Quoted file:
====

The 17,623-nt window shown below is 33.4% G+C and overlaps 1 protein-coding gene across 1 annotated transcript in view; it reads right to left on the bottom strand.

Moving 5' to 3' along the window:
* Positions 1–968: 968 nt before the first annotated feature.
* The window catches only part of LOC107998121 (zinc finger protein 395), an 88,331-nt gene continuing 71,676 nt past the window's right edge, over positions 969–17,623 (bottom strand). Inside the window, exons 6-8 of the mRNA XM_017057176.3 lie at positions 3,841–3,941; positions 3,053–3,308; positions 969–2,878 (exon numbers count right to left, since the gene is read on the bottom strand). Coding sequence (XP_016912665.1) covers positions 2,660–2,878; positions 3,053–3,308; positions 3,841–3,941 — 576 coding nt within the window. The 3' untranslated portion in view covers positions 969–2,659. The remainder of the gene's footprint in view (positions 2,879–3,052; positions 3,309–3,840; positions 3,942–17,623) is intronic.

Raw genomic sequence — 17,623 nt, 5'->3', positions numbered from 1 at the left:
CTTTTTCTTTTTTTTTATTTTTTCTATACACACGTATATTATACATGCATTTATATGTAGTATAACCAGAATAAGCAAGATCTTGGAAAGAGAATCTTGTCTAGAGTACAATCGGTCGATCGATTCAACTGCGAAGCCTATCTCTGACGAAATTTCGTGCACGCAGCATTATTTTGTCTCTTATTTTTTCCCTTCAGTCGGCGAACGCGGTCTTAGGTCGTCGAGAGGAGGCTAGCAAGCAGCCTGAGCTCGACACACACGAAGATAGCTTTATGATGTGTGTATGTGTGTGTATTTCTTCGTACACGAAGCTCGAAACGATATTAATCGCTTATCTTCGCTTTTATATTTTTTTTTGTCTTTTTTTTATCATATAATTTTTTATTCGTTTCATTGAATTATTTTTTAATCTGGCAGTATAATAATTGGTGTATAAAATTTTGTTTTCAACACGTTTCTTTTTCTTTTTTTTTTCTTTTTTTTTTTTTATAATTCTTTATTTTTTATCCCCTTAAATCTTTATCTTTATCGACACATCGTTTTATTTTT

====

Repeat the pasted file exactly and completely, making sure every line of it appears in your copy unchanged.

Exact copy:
The 17,623-nt window shown below is 33.4% G+C and overlaps 1 protein-coding gene across 1 annotated transcript in view; it reads right to left on the bottom strand.

Moving 5' to 3' along the window:
* Positions 1–968: 968 nt before the first annotated feature.
* The window catches only part of LOC107998121 (zinc finger protein 395), an 88,331-nt gene continuing 71,676 nt past the window's right edge, over positions 969–17,623 (bottom strand). Inside the window, exons 6-8 of the mRNA XM_017057176.3 lie at positions 3,841–3,941; positions 3,053–3,308; positions 969–2,878 (exon numbers count right to left, since the gene is read on the bottom strand). Coding sequence (XP_016912665.1) covers positions 2,660–2,878; positions 3,053–3,308; positions 3,841–3,941 — 576 coding nt within the window. The 3' untranslated portion in view covers positions 969–2,659. The remainder of the gene's footprint in view (positions 2,879–3,052; positions 3,309–3,840; positions 3,942–17,623) is intronic.

Raw genomic sequence — 17,623 nt, 5'->3', positions numbered from 1 at the left:
CTTTTTCTTTTTTTTTATTTTTTCTATACACACGTATATTATACATGCATTTATATGTAGTATAACCAGAATAAGCAAGATCTTGGAAAGAGAATCTTGTCTAGAGTACAATCGGTCGATCGATTCAACTGCGAAGCCTATCTCTGACGAAATTTCGTGCACGCAGCATTATTTTGTCTCTTATTTTTTCCCTTCAGTCGGCGAACGCGGTCTTAGGTCGTCGAGAGGAGGCTAGCAAGCAGCCTGAGCTCGACACACACGAAGATAGCTTTATGATGTGTGTATGTGTGTGTATTTCTTCGTACACGAAGCTCGAAACGATATTAATCGCTTATCTTCGCTTTTATATTTTTTTTTGTCTTTTTTTTATCATATAATTTTTTATTCGTTTCATTGAATTATTTTTTAATCTGGCAGTATAATAATTGGTGTATAAAATTTTGTTTTCAACACGTTTCTTTTTCTTTTTTTTTTCTTTTTTTTTTTTTATAATTCTTTATTTTTTATCCCCTTAAATCTTTATCTTTATCGACACATCGTTTTATTTTT